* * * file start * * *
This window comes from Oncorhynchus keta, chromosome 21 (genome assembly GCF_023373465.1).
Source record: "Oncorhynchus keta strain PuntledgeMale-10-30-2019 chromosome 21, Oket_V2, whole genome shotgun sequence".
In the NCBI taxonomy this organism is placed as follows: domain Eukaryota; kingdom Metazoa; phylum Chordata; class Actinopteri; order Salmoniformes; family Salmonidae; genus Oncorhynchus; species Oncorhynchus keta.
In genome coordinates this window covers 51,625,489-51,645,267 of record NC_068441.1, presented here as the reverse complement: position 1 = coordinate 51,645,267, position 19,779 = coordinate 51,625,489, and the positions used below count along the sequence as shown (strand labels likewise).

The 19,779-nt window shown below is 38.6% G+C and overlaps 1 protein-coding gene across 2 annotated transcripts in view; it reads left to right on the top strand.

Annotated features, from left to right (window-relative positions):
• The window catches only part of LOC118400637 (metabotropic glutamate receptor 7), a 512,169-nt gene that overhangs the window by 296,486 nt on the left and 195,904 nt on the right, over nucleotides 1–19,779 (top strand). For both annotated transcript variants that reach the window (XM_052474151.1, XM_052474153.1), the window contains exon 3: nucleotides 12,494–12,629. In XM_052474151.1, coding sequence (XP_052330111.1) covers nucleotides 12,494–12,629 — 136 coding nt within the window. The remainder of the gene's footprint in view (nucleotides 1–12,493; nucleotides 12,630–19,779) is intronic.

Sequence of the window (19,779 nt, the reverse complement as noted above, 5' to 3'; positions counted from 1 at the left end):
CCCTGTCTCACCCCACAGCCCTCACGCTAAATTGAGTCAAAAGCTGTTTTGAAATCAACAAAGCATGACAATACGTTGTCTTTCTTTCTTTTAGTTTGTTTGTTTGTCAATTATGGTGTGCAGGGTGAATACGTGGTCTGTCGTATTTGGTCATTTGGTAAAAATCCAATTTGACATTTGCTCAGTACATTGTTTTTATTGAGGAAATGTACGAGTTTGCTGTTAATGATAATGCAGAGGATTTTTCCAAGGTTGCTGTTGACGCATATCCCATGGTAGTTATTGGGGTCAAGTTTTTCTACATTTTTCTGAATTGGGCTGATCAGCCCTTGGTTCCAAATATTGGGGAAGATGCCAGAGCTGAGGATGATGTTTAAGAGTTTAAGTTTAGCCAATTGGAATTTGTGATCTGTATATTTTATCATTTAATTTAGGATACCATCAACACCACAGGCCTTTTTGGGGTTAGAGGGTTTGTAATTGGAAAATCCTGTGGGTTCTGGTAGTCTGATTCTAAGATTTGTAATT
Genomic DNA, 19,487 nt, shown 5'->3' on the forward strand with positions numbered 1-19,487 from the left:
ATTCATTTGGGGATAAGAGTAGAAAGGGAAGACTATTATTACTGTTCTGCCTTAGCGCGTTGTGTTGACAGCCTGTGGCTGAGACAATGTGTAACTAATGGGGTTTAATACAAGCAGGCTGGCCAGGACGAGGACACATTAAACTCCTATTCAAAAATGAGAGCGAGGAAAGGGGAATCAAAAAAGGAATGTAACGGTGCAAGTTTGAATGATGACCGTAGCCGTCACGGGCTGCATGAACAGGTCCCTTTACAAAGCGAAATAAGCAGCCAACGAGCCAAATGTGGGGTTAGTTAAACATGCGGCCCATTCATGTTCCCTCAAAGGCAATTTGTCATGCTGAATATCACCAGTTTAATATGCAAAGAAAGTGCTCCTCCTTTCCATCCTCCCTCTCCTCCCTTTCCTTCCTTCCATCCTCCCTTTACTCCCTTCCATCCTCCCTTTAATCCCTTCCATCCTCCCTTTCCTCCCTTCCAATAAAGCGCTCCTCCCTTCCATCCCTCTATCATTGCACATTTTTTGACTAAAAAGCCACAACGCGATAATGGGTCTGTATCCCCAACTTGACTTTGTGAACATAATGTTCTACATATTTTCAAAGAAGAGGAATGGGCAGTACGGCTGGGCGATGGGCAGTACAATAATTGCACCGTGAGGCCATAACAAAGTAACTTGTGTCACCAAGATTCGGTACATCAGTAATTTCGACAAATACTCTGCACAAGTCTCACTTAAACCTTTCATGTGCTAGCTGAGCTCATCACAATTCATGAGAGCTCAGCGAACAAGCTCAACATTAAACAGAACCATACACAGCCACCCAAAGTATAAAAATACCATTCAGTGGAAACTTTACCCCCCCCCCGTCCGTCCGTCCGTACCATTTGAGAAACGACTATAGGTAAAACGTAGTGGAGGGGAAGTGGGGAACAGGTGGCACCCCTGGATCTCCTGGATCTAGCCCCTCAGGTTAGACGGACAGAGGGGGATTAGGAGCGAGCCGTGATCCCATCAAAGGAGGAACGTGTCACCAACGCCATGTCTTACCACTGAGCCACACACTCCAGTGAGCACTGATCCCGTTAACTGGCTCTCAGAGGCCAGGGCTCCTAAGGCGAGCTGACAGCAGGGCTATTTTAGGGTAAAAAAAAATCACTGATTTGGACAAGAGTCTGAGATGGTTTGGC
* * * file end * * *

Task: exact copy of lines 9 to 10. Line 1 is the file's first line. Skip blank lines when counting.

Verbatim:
CCCTGTCTCACCCCACAGCCCTCACGCTAAATTGAGTCAAAAGCTGTTTTGAAATCAACAAAGCATGACAATACGTTGTCTTTCTTTCTTTTAGTTTGTTTGTTTGTCAATTATGGTGTGCAGGGTGAATACGTGGTCTGTCGTATTTGGTCATTTGGTAAAAATCCAATTTGACATTTGCTCAGTACATTGTTTTTATTGAGGAAATGTACGAGTTTGCTGTTAATGATAATGCAGAGGATTTTTCCAAGGTTGCTGTTGACGCATATCCCATGGTAGTTATTGGGGTCAAGTTTTTCTACATTTTTCTGAATTGGGCTGATCAGCCCTTGGTTCCAAATATTGGGGAAGATGCCAGAGCTGAGGATGATGTTTAAGAGTTTAAGTTTAGCCAATTGGAATTTGTGATCTGTATATTTTATCATTTAATTTAGGATACCATCAACACCACAGGCCTTTTTGGGGTTAGAGGGTTTGTAATTGGAAAATCCTGTGGGTTCTGGTAGTCTGATTCTAAGATTTGTAATT
Genomic DNA, 19,487 nt, shown 5'->3' on the forward strand with positions numbered 1-19,487 from the left: